Eating more vegetables is one of the simplest dietary changes and can have a significant impact on health and disease risk.
Tomatoes are the richest source of lycopene, especially when cooked or processed, which makes this compound more freely available. Other foods rich in lycopene include red peppers, pink grapefruit and watermelon.
Foods rich in zinc
This mineral is very important for men and the prostate has a higher concentration than any other tissue in the body with the exception of bone. Zinc helps to regulate testosterone levels in the body and is essential for proper prostate function being shown to reduce the risk of enlarged prostate and its size in people with BPH. Low levels of zinc have also been shown to affect sperm quality and libido, which in turn can impact on fertility.
Shellfish such as prawns and crab are a rich source of zinc as is lean red meat. In the presence of animal protein, zinc is also better absorbed. Other good sources include pulses, beans, wholegrains, nuts, seeds and eggs.
Food containing soy include tofu, tempeh, soya milk, soya yoghurt, miso, tempeh and edamame beans. Soy contains a class of phytoestrogens called isoflavones, which may help to relieve the symptoms of BPH. Soy protein has also been shown to help lower cholesterol as part of a balanced diet and is a reasonably good source of zinc and omega 3.
Soy isn’t everyone’s cup of tea but the easiest way to add more into your diet is by swapping milk and yoghurt for a soy alternative (look for one that’s fortified with calcium and B12).
Eat more oily fish
Oily fish include salmon, trout, mackerel, herring and sardines, which are all rich in the essential omega 3 fatty acids. Eating oily fish on a regular basis has been shown to have a protective effect on heart health by increasing HDL (good) cholesterol and reducing inflammation in the body (considered to be a key factor in the aetiology of many diseases). The anti-inflammatory effects of omega 3 may also be beneficial in relieving the symptoms of BPH in men and may also play a role in the treatment of depression.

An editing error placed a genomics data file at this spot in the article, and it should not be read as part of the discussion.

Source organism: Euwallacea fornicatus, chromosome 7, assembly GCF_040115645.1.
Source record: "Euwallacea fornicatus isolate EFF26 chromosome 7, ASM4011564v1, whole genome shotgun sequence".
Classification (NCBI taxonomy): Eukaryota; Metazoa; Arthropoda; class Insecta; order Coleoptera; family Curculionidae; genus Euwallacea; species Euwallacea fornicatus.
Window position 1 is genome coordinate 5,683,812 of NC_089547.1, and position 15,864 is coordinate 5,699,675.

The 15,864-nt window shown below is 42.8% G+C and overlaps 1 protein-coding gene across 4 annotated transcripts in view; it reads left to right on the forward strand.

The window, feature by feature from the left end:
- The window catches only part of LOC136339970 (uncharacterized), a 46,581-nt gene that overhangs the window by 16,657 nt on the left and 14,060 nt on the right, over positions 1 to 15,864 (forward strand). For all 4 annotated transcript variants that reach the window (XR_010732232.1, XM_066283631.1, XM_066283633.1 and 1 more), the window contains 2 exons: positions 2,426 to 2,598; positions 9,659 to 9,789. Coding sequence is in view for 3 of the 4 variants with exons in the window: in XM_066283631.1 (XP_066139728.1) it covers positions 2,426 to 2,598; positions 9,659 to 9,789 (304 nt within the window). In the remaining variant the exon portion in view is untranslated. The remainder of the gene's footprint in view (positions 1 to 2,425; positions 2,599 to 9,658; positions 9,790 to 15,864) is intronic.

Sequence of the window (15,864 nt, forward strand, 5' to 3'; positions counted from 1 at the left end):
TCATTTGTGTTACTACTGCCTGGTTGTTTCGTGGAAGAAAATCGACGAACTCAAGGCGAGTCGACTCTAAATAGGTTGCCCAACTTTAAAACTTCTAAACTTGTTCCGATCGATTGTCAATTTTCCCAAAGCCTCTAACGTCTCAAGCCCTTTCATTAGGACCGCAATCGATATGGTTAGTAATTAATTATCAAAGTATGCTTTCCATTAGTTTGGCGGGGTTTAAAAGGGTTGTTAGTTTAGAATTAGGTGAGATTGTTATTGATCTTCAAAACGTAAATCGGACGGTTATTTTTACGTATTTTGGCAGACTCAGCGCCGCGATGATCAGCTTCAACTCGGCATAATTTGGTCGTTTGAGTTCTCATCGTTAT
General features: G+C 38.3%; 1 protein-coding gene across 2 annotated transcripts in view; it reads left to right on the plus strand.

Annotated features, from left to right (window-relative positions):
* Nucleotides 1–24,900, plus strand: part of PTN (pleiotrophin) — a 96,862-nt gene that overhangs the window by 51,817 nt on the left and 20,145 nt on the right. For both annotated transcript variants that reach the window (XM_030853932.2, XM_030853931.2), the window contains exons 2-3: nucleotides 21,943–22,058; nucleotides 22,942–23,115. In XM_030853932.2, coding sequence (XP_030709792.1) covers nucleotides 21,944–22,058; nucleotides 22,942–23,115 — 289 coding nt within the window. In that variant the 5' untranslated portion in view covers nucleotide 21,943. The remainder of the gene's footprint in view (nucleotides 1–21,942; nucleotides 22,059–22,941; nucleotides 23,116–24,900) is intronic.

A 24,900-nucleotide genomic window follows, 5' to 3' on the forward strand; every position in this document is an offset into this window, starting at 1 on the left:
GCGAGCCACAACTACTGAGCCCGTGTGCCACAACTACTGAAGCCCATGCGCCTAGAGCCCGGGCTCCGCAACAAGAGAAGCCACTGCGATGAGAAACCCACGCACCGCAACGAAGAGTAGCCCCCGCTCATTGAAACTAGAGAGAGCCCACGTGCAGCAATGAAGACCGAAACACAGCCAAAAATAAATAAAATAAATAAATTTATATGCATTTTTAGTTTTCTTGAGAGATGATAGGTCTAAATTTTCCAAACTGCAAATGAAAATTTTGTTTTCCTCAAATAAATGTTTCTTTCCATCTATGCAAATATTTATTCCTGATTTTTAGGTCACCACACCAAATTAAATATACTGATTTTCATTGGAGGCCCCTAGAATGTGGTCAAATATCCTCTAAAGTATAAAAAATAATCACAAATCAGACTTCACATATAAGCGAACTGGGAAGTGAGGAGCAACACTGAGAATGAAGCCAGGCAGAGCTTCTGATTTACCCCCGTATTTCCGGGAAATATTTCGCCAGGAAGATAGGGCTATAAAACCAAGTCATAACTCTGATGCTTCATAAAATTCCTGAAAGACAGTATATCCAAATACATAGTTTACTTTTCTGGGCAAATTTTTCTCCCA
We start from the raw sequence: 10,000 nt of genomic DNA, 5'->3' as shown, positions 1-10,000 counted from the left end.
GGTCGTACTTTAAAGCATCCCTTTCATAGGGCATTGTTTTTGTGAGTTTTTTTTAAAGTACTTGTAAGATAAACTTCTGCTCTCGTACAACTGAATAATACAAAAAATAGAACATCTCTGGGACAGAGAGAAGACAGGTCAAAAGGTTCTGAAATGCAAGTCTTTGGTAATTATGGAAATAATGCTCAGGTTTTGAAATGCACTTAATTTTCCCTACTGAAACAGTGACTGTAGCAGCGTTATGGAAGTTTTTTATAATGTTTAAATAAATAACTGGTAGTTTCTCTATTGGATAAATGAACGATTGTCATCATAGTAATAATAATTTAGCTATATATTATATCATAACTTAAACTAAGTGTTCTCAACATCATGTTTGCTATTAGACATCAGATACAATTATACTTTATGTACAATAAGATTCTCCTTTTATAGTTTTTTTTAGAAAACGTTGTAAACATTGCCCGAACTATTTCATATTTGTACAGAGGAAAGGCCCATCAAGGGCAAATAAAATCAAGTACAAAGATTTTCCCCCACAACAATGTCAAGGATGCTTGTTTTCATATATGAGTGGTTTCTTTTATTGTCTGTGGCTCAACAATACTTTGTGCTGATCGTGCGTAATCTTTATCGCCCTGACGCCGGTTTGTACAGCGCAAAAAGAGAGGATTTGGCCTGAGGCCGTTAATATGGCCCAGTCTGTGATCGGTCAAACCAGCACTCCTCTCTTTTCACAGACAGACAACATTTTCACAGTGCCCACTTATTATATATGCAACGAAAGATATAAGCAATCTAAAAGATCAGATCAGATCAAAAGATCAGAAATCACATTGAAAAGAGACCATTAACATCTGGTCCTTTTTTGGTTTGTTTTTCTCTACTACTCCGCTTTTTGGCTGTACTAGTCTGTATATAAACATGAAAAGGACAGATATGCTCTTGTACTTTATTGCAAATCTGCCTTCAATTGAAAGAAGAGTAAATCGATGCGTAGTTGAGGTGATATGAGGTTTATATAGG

Get more fibre in your diet
A high-fibre diet has been shown to help reduce the risk of heart disease, high cholesterol and type 2 diabetes as well as helping to manage body weight. Fibre is also essential for good digestion and can reduce the risk of constipation, which can put pressure on the bladder and worsen symptoms of BPH.
High-fibre foods include fruits (fresh and dried), vegetables, wholegrains, nuts, seeds, beans, pulses and lentils. Many of these foods can be added to the foods you already eat by adding beans to one-pot dishes or salads, spinach to homemade smoothies, sprinkling seeds over dishes or topping yoghurt with dried fruit. Choosing wholegrain rice, pasta and bread is a simple change that can have a big impact on your fibre intake.
Adopting healthy eating habits is the best place to start for men committed to improving their health. Whilst improving overall diet quality the ripple effects include weight loss, reduced risk of disease and a change in attitude towards lifestyle choices that may include an increased motivation to give up smoking, drink less and exercise more. Prevention is always a better approach than seeking a cure and the sooner men start to make changes to their diet and lifestyle choices the better their chances of future proofing long-term health.
Rob Hobson is a Registered Nutritionist and Healthspan Head of Nutrition